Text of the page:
As I exited the room, I ran into a young lady named Bethany whose eyes were bright and wild behind her glasses, her cheeks flushed with exertion. “Holy crap, I bent my pipe!” she exclaimed. I asked what brought her and her partner, Ethan, to Kanya Lounge. “She’s had a lot of pent-up anger,” Ethan tells me. “For the past 21 years!” Bethany pipes in. “It’s my birthday today.” Ethan says he googled “rage rooms,” and this was the only thing that popped up. So, the couple made the drive from Aurora, a suburb of Chicago.
I then went downstairs into the lounge to speak to the manager, Guss Castro, about why rage rooms are such an experience. Kanya opened in 2020 during the height of the pandemic. Guss, who started as a bartender, but now manages the lounge, said he truly believes in the efficacy of rage rooms. “The pandemic messed up a lot of people,” he said. “So many people are sad and a little angry. There’s so many stories told in the room. We’ve seen people crying, people really angry, stopping, then just crying. It really works, though. I think doctors should recommend this place.”
During the pandemic, business was hampered by occupancy restrictions, but now the lounge sees an average of 40-60 reservations a day.
Who’s showing up? Nearly “99% of the reservations are from women,” Castro said. He laughs and in a lilting accent recounts a common occurrence. “Women come in with this (angry) face, and I start to see they need something extra and I open the door and throw a couple extra plates in there.” He goes on to explain that when the rooms are booked by couples, men often just stand in the corner, mouths agape as their ladies seek revenge on a 40-pound printer. He also mentions that TikTok is bringing in a younger clientele who want more experiences, and that he’s seen the positive change the room can bring even in his own daughter.
“I have a daughter who is 14,” he said. “She comes in with a little attitude. I say bring a couple friends with you. I asked the owner (rooms are technically for 18+), and he says, take it. Maybe 25 minutes, the kids were sweating, breaking keyboards, printers and monitors—everything. Kids have a lot of things on their mind that they don’t want to share with their parents.”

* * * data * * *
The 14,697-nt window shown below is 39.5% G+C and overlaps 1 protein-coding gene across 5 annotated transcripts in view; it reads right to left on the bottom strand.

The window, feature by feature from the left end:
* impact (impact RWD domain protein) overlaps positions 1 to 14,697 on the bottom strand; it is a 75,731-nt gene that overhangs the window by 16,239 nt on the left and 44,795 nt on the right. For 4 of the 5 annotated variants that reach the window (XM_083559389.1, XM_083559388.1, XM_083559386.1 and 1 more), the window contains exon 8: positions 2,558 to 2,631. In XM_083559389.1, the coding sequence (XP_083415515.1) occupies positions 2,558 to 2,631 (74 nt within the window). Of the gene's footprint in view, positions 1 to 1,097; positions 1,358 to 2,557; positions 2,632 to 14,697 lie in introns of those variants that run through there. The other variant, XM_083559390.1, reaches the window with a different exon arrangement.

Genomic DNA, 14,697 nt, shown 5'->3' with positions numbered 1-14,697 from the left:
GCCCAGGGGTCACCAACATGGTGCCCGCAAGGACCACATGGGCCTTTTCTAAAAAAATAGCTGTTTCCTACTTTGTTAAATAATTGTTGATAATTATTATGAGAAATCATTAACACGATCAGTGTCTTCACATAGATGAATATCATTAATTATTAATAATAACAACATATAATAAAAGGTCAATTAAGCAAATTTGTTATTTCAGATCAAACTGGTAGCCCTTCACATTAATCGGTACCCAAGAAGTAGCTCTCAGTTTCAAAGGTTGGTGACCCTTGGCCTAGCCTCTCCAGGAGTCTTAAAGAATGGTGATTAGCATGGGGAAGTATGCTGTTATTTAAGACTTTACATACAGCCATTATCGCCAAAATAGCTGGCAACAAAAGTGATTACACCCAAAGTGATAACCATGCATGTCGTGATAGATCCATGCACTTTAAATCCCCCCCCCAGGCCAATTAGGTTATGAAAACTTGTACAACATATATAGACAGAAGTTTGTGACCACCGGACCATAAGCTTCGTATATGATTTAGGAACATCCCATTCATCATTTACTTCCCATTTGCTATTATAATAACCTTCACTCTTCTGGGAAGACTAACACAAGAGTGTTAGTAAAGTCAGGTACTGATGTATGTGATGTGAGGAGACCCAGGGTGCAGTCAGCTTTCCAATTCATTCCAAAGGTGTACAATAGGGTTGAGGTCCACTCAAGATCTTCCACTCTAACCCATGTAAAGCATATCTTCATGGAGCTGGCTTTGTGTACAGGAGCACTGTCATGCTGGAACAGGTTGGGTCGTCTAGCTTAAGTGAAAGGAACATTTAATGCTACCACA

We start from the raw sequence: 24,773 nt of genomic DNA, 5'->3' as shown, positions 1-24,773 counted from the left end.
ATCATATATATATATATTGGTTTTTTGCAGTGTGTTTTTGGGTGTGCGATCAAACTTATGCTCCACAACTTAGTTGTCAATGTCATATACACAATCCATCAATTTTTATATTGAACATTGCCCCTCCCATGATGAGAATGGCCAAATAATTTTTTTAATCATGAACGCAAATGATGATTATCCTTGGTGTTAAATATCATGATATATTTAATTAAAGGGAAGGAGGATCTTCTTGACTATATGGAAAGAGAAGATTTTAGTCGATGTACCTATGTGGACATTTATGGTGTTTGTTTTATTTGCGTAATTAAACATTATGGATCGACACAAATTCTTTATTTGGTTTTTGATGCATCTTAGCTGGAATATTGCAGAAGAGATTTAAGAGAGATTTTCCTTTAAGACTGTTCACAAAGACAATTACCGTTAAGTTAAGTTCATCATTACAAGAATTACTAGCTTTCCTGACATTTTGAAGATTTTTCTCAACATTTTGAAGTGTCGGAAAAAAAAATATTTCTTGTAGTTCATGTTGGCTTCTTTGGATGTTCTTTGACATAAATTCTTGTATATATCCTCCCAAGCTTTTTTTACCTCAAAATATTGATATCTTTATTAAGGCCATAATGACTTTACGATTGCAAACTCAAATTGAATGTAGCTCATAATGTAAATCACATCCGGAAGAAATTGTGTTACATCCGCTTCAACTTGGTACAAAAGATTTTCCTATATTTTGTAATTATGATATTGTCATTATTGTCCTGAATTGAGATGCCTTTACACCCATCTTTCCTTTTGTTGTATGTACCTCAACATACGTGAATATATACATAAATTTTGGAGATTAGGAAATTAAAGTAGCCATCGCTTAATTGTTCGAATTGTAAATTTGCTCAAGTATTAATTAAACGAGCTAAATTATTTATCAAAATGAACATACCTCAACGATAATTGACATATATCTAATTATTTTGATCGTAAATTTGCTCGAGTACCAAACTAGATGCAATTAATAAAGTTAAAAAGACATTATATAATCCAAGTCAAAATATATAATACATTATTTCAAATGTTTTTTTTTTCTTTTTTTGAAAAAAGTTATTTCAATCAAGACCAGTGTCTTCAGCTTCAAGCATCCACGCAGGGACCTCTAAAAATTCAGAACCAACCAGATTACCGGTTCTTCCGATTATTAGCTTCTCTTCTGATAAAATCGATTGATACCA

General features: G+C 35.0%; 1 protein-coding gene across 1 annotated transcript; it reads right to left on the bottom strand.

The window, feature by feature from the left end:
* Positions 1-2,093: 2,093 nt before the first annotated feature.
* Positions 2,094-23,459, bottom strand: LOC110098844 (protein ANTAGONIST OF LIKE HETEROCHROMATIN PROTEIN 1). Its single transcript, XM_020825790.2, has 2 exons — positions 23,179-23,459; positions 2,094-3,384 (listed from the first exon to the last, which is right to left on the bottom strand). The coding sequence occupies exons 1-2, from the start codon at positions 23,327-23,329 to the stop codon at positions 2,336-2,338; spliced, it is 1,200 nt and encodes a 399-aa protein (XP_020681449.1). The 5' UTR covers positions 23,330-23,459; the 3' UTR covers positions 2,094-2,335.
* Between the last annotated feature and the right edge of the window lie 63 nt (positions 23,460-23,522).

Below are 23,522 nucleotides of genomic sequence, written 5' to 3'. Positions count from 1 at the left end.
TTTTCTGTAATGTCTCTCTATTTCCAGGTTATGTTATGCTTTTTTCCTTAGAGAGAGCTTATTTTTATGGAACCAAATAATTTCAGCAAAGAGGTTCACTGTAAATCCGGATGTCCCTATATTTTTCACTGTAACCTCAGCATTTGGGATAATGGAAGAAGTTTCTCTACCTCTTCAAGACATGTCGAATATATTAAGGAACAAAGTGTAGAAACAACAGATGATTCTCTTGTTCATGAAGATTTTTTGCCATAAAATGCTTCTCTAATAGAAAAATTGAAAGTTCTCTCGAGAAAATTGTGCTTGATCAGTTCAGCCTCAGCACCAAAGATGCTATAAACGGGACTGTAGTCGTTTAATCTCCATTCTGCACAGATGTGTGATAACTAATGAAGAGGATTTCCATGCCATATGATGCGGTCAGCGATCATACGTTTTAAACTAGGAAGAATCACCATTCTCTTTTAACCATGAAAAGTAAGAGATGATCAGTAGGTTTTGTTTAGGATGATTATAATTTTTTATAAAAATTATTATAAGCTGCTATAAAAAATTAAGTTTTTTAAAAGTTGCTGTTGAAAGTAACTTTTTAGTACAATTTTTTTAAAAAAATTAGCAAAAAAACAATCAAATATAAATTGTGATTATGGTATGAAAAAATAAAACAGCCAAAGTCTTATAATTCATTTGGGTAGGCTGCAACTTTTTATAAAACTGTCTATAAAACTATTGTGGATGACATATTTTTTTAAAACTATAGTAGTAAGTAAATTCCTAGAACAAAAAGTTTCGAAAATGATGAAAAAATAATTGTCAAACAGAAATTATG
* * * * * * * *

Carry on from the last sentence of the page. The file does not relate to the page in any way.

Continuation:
Anecdotally, rage rooms are the best thing that ever happened to me. Scientifically, the jury is still out.
“We have this culture in which people are often really angry,” clinical psychologist Dr. Scott Bea said in an interview for the Cleveland Clinic. “Yet, we’ve not taught people how to express anger in healthy ways or what anger’s all about or how it’s sometimes useful.” According to Dr. Bea, anger rooms and other physical outlets for anger may temporarily expel the bad feelings. But they don’t address the underlying cause of anger or help people learn healthier ways to manage their emotions. “I think it’s fine if you want to go have fun with it, but I don’t think it’s particularly therapeutic,” he said.
For me, my first rage room foray was a catharsis—a reawakening, a rebirth of a kinder, less rage-y me. Nothing is more satisfying for a woman than making a mess that she doesn’t have to clean up.
Vonetta Logan, a writer and comedian, appears daily on the tastytrade network. @vonettalogan